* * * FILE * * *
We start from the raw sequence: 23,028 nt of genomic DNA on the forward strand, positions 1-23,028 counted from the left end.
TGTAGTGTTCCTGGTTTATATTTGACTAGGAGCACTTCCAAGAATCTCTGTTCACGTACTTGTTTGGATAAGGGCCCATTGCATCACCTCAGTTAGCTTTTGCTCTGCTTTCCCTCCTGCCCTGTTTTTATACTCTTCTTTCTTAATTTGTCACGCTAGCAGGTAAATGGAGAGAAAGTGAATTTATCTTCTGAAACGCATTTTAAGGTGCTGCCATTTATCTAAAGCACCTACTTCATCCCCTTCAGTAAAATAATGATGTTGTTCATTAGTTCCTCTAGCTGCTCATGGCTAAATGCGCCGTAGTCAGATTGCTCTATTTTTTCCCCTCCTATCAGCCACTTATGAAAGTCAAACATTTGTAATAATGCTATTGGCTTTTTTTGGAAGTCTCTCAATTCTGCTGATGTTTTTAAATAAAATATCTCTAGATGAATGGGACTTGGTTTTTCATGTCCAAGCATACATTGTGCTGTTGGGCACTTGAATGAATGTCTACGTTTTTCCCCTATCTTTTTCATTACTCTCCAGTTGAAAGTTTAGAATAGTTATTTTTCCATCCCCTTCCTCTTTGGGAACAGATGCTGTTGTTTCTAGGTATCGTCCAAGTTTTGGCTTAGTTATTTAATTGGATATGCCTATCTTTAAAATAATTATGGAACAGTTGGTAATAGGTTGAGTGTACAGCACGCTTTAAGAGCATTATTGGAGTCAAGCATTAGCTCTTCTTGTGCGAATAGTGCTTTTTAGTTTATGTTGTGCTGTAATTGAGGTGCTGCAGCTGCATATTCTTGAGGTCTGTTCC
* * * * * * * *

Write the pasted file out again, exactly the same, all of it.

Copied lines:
We start from the raw sequence: 23,028 nt of genomic DNA on the forward strand, positions 1-23,028 counted from the left end.
TGTAGTGTTCCTGGTTTATATTTGACTAGGAGCACTTCCAAGAATCTCTGTTCACGTACTTGTTTGGATAAGGGCCCATTGCATCACCTCAGTTAGCTTTTGCTCTGCTTTCCCTCCTGCCCTGTTTTTATACTCTTCTTTCTTAATTTGTCACGCTAGCAGGTAAATGGAGAGAAAGTGAATTTATCTTCTGAAACGCATTTTAAGGTGCTGCCATTTATCTAAAGCACCTACTTCATCCCCTTCAGTAAAATAATGATGTTGTTCATTAGTTCCTCTAGCTGCTCATGGCTAAATGCGCCGTAGTCAGATTGCTCTATTTTTTCCCCTCCTATCAGCCACTTATGAAAGTCAAACATTTGTAATAATGCTATTGGCTTTTTTTGGAAGTCTCTCAATTCTGCTGATGTTTTTAAATAAAATATCTCTAGATGAATGGGACTTGGTTTTTCATGTCCAAGCATACATTGTGCTGTTGGGCACTTGAATGAATGTCTACGTTTTTCCCCTATCTTTTTCATTACTCTCCAGTTGAAAGTTTAGAATAGTTATTTTTCCATCCCCTTCCTCTTTGGGAACAGATGCTGTTGTTTCTAGGTATCGTCCAAGTTTTGGCTTAGTTATTTAATTGGATATGCCTATCTTTAAAATAATTATGGAACAGTTGGTAATAGGTTGAGTGTACAGCACGCTTTAAGAGCATTATTGGAGTCAAGCATTAGCTCTTCTTGTGCGAATAGTGCTTTTTAGTTTATGTTGTGCTGTAATTGAGGTGCTGCAGCTGCATATTCTTGAGGTCTGTTCC